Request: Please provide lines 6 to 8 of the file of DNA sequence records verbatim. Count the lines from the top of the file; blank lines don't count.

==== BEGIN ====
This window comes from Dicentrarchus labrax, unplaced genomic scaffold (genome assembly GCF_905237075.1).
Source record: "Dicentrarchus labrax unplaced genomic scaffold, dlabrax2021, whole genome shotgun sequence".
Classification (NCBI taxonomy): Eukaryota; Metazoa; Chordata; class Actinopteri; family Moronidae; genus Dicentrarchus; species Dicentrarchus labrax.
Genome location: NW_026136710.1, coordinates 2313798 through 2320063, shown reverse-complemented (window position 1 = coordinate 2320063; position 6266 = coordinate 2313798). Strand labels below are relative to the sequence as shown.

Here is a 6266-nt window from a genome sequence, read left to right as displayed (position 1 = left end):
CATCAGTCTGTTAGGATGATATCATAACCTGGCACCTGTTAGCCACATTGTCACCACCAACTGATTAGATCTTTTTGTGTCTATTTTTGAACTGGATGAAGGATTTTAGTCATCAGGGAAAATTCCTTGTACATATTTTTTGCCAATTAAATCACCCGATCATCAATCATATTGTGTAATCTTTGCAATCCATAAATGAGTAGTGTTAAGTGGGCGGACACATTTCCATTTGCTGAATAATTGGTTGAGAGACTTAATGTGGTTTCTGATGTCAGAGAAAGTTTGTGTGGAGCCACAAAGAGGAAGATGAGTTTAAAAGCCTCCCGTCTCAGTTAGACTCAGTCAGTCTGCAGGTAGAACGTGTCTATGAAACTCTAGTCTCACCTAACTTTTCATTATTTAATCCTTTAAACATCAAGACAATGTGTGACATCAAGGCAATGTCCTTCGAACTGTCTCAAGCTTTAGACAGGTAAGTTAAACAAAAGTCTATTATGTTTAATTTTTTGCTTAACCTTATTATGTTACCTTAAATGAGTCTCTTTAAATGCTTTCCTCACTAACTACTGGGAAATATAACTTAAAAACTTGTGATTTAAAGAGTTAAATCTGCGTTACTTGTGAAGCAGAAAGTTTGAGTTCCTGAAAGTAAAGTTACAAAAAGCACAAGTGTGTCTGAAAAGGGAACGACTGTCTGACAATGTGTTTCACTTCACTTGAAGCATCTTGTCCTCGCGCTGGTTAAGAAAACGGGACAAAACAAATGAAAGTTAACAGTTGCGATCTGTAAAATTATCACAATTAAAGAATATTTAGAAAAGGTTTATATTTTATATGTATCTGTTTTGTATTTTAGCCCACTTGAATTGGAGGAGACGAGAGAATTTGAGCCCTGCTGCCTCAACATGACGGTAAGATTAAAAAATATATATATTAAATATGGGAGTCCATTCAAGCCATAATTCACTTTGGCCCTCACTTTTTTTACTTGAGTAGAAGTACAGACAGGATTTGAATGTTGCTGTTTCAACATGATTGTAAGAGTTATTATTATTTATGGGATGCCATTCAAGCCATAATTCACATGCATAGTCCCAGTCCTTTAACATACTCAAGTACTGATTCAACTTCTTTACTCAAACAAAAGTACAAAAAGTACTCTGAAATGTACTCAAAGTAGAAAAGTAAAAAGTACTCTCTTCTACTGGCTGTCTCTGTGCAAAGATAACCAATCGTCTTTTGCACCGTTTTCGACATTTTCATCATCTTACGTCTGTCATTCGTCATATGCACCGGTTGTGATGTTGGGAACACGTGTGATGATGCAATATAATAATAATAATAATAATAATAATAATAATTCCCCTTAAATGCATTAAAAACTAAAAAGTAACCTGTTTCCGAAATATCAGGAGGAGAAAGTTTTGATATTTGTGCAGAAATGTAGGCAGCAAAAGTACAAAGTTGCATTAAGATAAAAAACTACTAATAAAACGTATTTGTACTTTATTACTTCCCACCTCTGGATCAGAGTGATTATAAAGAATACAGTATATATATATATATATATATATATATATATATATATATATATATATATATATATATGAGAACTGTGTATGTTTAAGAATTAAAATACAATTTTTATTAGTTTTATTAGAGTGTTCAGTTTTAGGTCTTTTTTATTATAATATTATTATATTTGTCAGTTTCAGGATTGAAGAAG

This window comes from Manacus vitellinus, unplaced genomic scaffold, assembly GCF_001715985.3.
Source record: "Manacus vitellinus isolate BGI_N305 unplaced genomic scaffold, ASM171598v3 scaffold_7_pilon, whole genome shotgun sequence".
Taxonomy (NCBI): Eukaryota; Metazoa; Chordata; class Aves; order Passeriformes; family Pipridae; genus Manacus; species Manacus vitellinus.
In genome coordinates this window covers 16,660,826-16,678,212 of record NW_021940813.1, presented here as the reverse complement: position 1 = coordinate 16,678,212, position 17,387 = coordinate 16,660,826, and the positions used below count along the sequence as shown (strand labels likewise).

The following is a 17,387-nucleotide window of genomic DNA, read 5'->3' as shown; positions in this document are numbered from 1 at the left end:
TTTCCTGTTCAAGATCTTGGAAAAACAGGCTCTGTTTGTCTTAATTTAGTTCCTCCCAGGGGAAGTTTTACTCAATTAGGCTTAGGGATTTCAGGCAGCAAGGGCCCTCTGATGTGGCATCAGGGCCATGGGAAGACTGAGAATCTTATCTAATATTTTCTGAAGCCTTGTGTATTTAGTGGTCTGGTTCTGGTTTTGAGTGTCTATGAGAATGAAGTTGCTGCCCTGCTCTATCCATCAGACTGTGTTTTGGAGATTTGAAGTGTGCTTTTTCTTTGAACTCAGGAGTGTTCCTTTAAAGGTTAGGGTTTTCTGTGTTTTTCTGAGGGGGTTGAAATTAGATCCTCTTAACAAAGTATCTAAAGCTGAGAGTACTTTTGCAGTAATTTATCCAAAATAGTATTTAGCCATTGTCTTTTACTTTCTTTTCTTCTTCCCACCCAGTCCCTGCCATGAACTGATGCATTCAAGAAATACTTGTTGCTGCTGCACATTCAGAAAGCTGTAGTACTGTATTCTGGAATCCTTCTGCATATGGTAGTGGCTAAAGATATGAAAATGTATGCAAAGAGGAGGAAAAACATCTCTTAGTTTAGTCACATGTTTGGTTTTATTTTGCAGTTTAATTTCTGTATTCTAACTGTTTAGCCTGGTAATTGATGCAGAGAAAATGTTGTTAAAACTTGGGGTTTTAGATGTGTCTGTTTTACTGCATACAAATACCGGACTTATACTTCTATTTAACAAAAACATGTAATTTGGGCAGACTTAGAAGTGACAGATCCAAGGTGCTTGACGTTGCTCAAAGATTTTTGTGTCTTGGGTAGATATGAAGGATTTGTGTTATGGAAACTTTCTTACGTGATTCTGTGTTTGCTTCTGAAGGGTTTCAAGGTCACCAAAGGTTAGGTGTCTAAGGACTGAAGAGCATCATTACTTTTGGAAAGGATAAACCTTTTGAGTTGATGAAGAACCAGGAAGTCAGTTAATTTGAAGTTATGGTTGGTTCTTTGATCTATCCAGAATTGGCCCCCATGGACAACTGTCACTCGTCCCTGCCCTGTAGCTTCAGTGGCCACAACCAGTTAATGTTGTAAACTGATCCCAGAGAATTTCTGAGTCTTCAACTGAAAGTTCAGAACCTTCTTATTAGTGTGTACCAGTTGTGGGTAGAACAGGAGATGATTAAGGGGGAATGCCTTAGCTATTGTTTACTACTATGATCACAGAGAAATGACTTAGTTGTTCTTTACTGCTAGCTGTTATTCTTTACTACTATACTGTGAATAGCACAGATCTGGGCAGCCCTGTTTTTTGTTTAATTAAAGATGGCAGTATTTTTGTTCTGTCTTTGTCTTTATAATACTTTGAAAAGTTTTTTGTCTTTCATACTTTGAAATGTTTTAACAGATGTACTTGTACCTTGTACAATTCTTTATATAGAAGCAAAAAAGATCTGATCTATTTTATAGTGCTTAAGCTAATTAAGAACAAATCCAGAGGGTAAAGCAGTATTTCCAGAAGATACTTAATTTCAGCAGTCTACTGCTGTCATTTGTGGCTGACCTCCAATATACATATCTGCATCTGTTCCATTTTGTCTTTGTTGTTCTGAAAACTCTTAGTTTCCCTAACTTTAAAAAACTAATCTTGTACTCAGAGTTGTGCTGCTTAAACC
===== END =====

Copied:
CATCAGTCTGTTAGGATGATATCATAACCTGGCACCTGTTAGCCACATTGTCACCACCAACTGATTAGATCTTTTTGTGTCTATTTTTGAACTGGATGAAGGATTTTAGTCATCAGGGAAAATTCCTTGTACATATTTTTTGCCAATTAAATCACCCGATCATCAATCATATTGTGTAATCTTTGCAATCCATAAATGAGTAGTGTTAAGTGGGCGGACACATTTCCATTTGCTGAATAATTGGTTGAGAGACTTAATGTGGTTTCTGATGTCAGAGAAAGTTTGTGTGGAGCCACAAAGAGGAAGATGAGTTTAAAAGCCTCCCGTCTCAGTTAGACTCAGTCAGTCTGCAGGTAGAACGTGTCTATGAAACTCTAGTCTCACCTAACTTTTCATTATTTAATCCTTTAAACATCAAGACAATGTGTGACATCAAGGCAATGTCCTTCGAACTGTCTCAAGCTTTAGACAGGTAAGTTAAACAAAAGTCTATTATGTTTAATTTTTTGCTTAACCTTATTATGTTACCTTAAATGAGTCTCTTTAAATGCTTTCCTCACTAACTACTGGGAAATATAACTTAAAAACTTGTGATTTAAAGAGTTAAATCTGCGTTACTTGTGAAGCAGAAAGTTTGAGTTCCTGAAAGTAAAGTTACAAAAAGCACAAGTGTGTCTGAAAAGGGAACGACTGTCTGACAATGTGTTTCACTTCACTTGAAGCATCTTGTCCTCGCGCTGGTTAAGAAAACGGGACAAAACAAATGAAAGTTAACAGTTGCGATCTGTAAAATTATCACAATTAAAGAATATTTAGAAAAGGTTTATATTTTATATGTATCTGTTTTGTATTTTAGCCCACTTGAATTGGAGGAGACGAGAGAATTTGAGCCCTGCTGCCTCAACATGACGGTAAGATTAAAAAATATATATATTAAATATGGGAGTCCATTCAAGCCATAATTCACTTTGGCCCTCACTTTTTTTACTTGAGTAGAAGTACAGACAGGATTTGAATGTTGCTGTTTCAACATGATTGTAAGAGTTATTATTATTTATGGGATGCCATTCAAGCCATAATTCACATGCATAGTCCCAGTCCTTTAACATACTCAAGTACTGATTCAACTTCTTTACTCAAACAAAAGTACAAAAAGTACTCTGAAATGTACTCAAAGTAGAAAAGTAAAAAGTACTCTCTTCTACTGGCTGTCTCTGTGCAAAGATAACCAATCGTCTTTTGCACCGTTTTCGACATTTTCATCATCTTACGTCTGTCATTCGTCATATGCACCGGTTGTGATGTTGGGAACACGTGTGATGATGCAATATAATAATAATAATAATAATAATAATAATAATTCCCCTTAAATGCATTAAAAACTAAAAAGTAACCTGTTTCCGAAATATCAGGAGGAGAAAGTTTTGATATTTGTGCAGAAATGTAGGCAGCAAAAGTACAAAGTTGCATTAAGATAAAAAACTACTAATAAAACGTATTTGTACTTTATTACTTCCCACCTCTGGATCAGAGTGATTATAAAGAATACAGTATATATATATATATATATATATATATATATATATATATATATATATATATATATATGAGAACTGTGTATGTTTAAGAATTAAAATACAATTTTTATTAGTTTTATTAGAGTGTTCAGTTTTAGGTCTTTTTTATTATAATATTATTATATTTGTCAGTTTCAGGATTGAAGAAG

This window comes from Manacus vitellinus, unplaced genomic scaffold, assembly GCF_001715985.3.
Source record: "Manacus vitellinus isolate BGI_N305 unplaced genomic scaffold, ASM171598v3 scaffold_7_pilon, whole genome shotgun sequence".